Whoa!! That’s Really Red Bread (BBB December 2016)

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Bread Baking Babes December 2016 summary: recipe for Beet Challah; fear of sourdough and scary colours; expectations and realisations; a Bread Baking Babes project; (click on images to see larger views and more photos)

Bread Baking Babes (BBB) December 2016: Beet Bread

beet bread Oh the weather outside is frightful….

It snowed again last night. And I’m not ready for winter. I’m never ready for winter.

I know. It’s December. Whenever I hear the song “I’m dreaming of a white Christmas”, I think about how foolish the dreamers are. Sure, the ground all covered in glistening white is very pretty. But it’s coooooold.

So it’s the perfect time to hide in the kitchen and bake bread.

Cathy (Bread Experience) chose a brilliantly coloured bread for the BBBabes to bake this month: red beet challah. Then she threw a spanner in the works. She said that it would be a sourdough red beet challah.

Noooooo!! I don’t want to have another pet!

Luckily, Cathy is realistic and wrote:

If you want to use a faux sourdough, just adjust the hydration accordingly.
 
– Cathy, in message to BBBabes

Here’s how beet challah making went:

BBB Beet challah diary:

2 November 2016, 16:09 How fun! …except the sourdough starter part. I might be making a faux sourdough starter (my sourdough experiments have not gone overly well. :lalala: )

8 November 2016, 11:59 Looking at the first loaf that Cathy baked I see that it’s only just slightly pink. It reminds me of the beet cake (using our carrot cake recipe and replacing the carrots with beets) I made that I thought was going to be a pleasing brilliant red but ended up looking like gingerbread.

But I’m a little relieved. I’m not sure that I can stand the idea of serving luridly red bread.

12 December 2016, 11:34 This is great that the beets can be put in raw! (who me? lazy?? :stomp: :stomp: ) It will be much easier to simply grate the beets rather than bake them and puree them afterwards.

14 December 2016, 08:14 I’ve decided to get my starter going now and mix the dough tonight after dinner to bake tomorrow morning (I’m assuming that it won’t hurt it to be in the fridge overnight….) But, I think 1/2 tsp yeast is on the high side for the faux sourdough. I’ll use just a few grains – and then add a tiny bit more (perhaps 1/8tsp) to the actual dough.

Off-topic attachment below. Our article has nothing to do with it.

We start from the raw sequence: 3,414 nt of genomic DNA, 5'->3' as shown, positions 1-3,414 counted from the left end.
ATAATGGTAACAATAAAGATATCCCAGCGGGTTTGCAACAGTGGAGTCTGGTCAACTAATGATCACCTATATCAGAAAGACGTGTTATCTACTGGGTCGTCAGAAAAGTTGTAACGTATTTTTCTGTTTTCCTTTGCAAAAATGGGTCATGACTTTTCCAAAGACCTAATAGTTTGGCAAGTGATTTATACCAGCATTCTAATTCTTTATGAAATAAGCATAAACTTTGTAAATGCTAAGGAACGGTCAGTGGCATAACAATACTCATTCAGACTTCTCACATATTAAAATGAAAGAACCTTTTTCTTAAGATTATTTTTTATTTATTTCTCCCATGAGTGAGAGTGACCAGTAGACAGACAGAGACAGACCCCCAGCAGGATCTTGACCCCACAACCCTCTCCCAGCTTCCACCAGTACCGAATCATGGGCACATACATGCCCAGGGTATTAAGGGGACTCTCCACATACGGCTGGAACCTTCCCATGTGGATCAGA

Heh. Wish me luck!!

10:19 It’s ridiculously cold in the kitchen this morning. We made a mistake last night when we turned the heat down before going to bed… 10C is really toooo chilly, don’t you think?

So, dressed in winter clothes (scarf, hat, mittens – not really, it’s impossible to stir when wearing mittens) I put together the starter. Of course, I transgressed. I already was, anyway, by refusing to use a sourdough. But I continued with my transgression by adding 100% whole wheat flour instead of bread flour. And because I was using active dry yeast, I added even more water – to make up for the missing hydration that would be added by the sourdough starter. I ended up adding 30gm more water. And I only put in a few grains of yeast, planning to add more yeast when I mix the dough.

Overnight Levain:
 
25-30 grams sourdough starter (or 1/2 teaspoon instant yeast)
100 grams bread flour (or all-purpose)
40 grams water
 
[…] [M]ix until thorough incorporated. Cover and let it rest at room temperature for 8 -10 hours. If your house is cold, it might take longer. It was cold in my house this weekend so I put it in a proofer at 70 degrees. To test if the levain is ready to use in the dough, perform the float test by taking a little bit of sourdough and dropping it in a bowl of water. If it floats, it is ready. If not, let it rest a while longer and try the test again.
 
-BBB Beet Challah recipe

Oh oh. I see that my transgressions have run even farther than I thought. My plan is to mix the dough tonight – so that means my starter is a “Throughout-the-day Starter”, doesn’t it?

Because it’s so cold in our house today too, I put the starter into the oven with only the light turned on. That should be 20-25C. (Sometimes, as I’m shivering, I’d like to climb into the oven myself.)

11:00 Everyone knows by now that I’m a freak… I worked out the weights and volumes for everything.

starter: […]
100 grams bread flour (or all-purpose) [3/4 cup]